Don’t panic! Billy’s regularly scheduled post will be back tomorrow. This will be my first and most likely only guest post for What I Learned Today.
Truth be told, Billy is taking a much needed rest. A doctor ordered rest. Prayers are much appreciated.
Talent is a wonderful thing, but it won’t carry a quitter. And there always comes a time–if the work is sincere, if it comes from that magic place where thought, memory, and emotion all merge–when you will want to quit, when you will think that if you put your pencil down your eye will dull, your memory will lapse, and the pain will end. – Stephen King, Duma Key
Question: Are you a writer who blogs or a blogger who writes?
(Hint – If you had to ponder that question for more than a nano-second, I strongly suspect you are the latter.)
I will unabashedly say that I am a blogger who writes. I’ll even go so far to say that I can on occassion write well. But to put myself in the same category as some of you reading this post would be an insult to your talent, tenacity and the sacrifices and suffering you have endured for your craft. And I would never do that.
I like to think of myself as a romantic realist — a champion for the promotion of good writing. My heart cries “Injustice!” when I walk into the local bookstore. Because one only needs view the most prominently displayed books to understand that great writing doesn’t necessarily sell books. The size of an author’s platform sells books.
Which is why writers blog:
and have facebook accounts,
and engage with their readers as much as possible.
Which is not to say writers don’t enjoy blogs and social media. I assume that most do. They are a wonderful way to meet kindred spirits, be encouraged and encourage others.
So what’s the difference between a writer who blogs and a blogger who writes? Speaking from personal experience, I would say that as a blogger who writes, the social interaction is what keeps me involved. I want to write well, but (if I’m being honest) the writing doesn’t always come first.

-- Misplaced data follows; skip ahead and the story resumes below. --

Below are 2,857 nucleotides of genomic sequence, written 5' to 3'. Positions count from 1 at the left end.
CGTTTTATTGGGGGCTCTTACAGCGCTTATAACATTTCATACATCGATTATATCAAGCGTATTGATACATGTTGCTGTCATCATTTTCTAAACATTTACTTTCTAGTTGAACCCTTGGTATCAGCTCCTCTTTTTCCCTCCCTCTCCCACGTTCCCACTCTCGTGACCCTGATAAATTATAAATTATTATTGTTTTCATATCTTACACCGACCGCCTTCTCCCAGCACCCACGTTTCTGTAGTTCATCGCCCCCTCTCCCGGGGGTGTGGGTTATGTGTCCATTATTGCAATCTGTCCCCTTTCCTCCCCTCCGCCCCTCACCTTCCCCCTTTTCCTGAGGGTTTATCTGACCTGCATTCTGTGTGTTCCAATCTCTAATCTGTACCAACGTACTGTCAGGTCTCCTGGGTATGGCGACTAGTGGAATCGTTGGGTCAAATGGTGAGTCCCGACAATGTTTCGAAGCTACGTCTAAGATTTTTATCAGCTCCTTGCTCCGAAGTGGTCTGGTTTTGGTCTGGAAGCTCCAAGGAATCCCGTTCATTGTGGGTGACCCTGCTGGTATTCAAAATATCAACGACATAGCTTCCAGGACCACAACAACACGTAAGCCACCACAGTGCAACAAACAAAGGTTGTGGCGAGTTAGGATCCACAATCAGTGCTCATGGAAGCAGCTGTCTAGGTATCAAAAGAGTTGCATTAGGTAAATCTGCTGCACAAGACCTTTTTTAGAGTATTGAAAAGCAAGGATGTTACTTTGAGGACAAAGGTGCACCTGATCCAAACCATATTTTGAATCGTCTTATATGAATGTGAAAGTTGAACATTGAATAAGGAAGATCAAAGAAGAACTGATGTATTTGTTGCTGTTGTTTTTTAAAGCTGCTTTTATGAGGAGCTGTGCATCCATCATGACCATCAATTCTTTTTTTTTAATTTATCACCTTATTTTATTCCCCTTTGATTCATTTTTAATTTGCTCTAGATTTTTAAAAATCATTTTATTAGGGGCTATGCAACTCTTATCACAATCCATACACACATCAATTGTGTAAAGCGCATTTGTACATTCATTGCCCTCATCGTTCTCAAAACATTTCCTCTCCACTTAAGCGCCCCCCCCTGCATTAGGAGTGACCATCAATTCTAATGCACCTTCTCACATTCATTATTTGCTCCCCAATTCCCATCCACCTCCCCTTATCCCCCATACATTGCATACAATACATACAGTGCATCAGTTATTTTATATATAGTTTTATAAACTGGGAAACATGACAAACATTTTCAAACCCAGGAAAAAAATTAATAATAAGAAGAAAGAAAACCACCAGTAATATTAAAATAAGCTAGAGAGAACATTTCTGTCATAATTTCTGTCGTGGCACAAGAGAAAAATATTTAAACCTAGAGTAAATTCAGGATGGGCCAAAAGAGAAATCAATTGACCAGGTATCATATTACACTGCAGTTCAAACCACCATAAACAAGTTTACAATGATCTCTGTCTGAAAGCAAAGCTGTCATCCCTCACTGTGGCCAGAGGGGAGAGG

But if you’re a writer who blogs, the writing MUST come first. The ability to write well is first and foremost a gift. But it also a disclipline. One must make a conscious decision to write consistently; to push through all the distractions that can easily become excuses for not doing what must be done. (Or you can continue to try and do everything until your doctor threatens to put you in the hospital. AHEM!)
While reading blogs and building personal and professional relationships on social media sites such as Facebook and Twitter are effective and even enjoyable ways to help build an author platform, they must never come before your craft. Never forget why you got into this in the first place — to tell your story.
I will take both partial credit and blame for helping Billy Coffey build his platform, and I will continue to do so until he tells me otherwise. Why do I do this? Because like I said before, I am a champion for the cause of good writing, or in the case of Billy Coffey, great writing.
Billy would tell you in his typical humble way that he’s not a writer; that he is a person who happens to write. But I think anyone who reads this blog on a regular basis knows better. And come this time next year when Snow Day is released, so will everyone else.